Barefoot Tourism association offers network of trails for “Earthing“ fans
The wellness trend of walking barefoot or 'Earthing' which aims to reconnect us with Nature arrived in the Czech Republic several years ago. Today it has some 3,000 enthusiastic proponents around the country and a network of barefoot tourist trails where you can try it out.
David Mrhač is not someone you are likely to come across in a shoe store. He embraced barefoot walking eight years ago and swears by the benefits. He now walks barefoot all year round, whether he’s on the metro or walking down a busy street and says you’ll never know how good it feels unless you are willing to give it a chance.
“Everyone knows how good it feels when you throw off your shoes on a hot summer’s day and walk across the lawn on foot. The uncomfortable feeling of constrain is gone and the soles of your feet are stimulated by the terrain you are walking on. The senses are awoken. I think most people would tell you they really enjoy having a foot massage –this is a similar feeling.“
Doctors generally agree that walking barefoot outside has certain health benefits. Some studies suggest it can help with insomnia, arthritis, cardiovascular diseases and also reduce levels of anxiety.
Prague-based physiotherapist Iva Bílková explains that walking barefoot activates all the muscles in our feet and helps them work correctly.
“In our skin, muscles and joints we have receptors which carry information to our brain about the surface we are walking on. And the brain sends the right impulses back to our muscles and tendons, making them relax or contract as needed – putting the weight on our toes, the ball or heel of our foot as needed. The receptors help the brain to set the right muscle tension and put the arches of our feet in the right position when we are standing or walking.“
However she warns that barefoot walking in the city may not be such a good idea and that, as with most things, one needs to find the right balance between the pleasure and health benefits it can bring and the dangers it can pose.
“I wouldn’t recommend walking barefoot in the city. But I do like the idea of taking off your sandals out in the country and running across a lawn or walking on sandy terrain barefoot. In the city shoes protect us from the risk of injury – sharp stones, needles or glass shreds.”
David Mrhač says that while he walks barefoot even in the city there is a huge difference between natural and man-made environment and hard terrain in the city is unavoidable.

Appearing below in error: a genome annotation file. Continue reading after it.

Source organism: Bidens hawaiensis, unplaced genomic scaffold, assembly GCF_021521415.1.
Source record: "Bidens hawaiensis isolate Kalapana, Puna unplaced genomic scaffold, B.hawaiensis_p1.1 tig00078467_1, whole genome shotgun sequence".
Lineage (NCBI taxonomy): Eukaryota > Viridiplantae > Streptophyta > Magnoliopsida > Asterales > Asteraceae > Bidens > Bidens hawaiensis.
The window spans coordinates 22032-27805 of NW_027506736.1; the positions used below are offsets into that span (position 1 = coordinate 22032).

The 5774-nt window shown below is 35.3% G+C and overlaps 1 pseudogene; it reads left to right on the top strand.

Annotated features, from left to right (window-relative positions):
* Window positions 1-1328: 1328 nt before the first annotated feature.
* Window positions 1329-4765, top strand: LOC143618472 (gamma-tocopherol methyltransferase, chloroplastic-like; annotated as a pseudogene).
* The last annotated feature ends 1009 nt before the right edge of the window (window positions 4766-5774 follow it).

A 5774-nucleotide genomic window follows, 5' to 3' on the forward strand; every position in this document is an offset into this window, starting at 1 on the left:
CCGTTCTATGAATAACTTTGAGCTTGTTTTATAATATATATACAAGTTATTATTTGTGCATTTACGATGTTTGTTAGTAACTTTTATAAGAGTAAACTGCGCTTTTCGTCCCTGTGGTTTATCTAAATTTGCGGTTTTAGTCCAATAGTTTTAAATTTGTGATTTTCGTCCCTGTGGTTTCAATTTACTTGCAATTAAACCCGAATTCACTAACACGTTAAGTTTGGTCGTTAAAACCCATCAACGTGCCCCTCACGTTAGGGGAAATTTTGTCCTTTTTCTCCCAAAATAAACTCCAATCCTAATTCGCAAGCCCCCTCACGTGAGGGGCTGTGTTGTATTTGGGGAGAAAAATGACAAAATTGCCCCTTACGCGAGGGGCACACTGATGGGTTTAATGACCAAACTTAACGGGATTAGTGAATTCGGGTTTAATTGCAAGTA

“Cement is OK, if it is smooth and you don’t have to spend too much time on it. But it is best if you can switch from one terrain to another as often as possible. I admit that I avoid certain areas, like Prague’s main railway station or places that I know are really dirty. There’s a big difference between city dirt and natural dirt. And it is much easier to wash off the dirt from a country road than the remains of tar on your feet.”
In order to support the barefoot trend, David Mrhač established a Barefoot Tourism association which now offers advise on how to start with the practice and where to go –listing close to fifty tourist trails suitable for barefoot walking around the country – in towns and cities as well as out in the country. There are barefoot trails in Prague parks or even kindergartens for parents who want to introduce their children to the Back to Nature trend at an early age.
David suggests that people who want to try out barefoot walking should do so step by step – first going barefoot in their home, where they know they are on a safe surface and then try one of the recommended trails.
“People need to first try barefoot walking in a safe environment where they can savour the feeling of stepping on different types of terrain. Most people will realize they love the feeling. It has a stimulating effect. Your soles become more sensitive, the arches of your feet work better and you instinctively feel this must be good for you. Our feet can take much more than we think, especially if they are not constrained by uncomfortable shoes. They may hurt a bit at the outset, but it is a question of getting used to something new. And the danger of coming to harm is much smaller than most people think.”
For those who are not ready for such a big change there is always the newly fashionable barefoot footwear, which simulates walking without shoes. The soles of such shoes are just 6 mm thick so one has a greater sense of freedom, and the feet are stimulated by impulses from the surface, which promotes better blood circulation. And for those not willing to give up on traditional footwear doctors have one piece of advice – just walking out in Nature has many health benefits – so with shoes or without – head for one of those trails!
For more information go to: www.bosaturistika.cz/stezky-pro-bose-nohy-v-cr/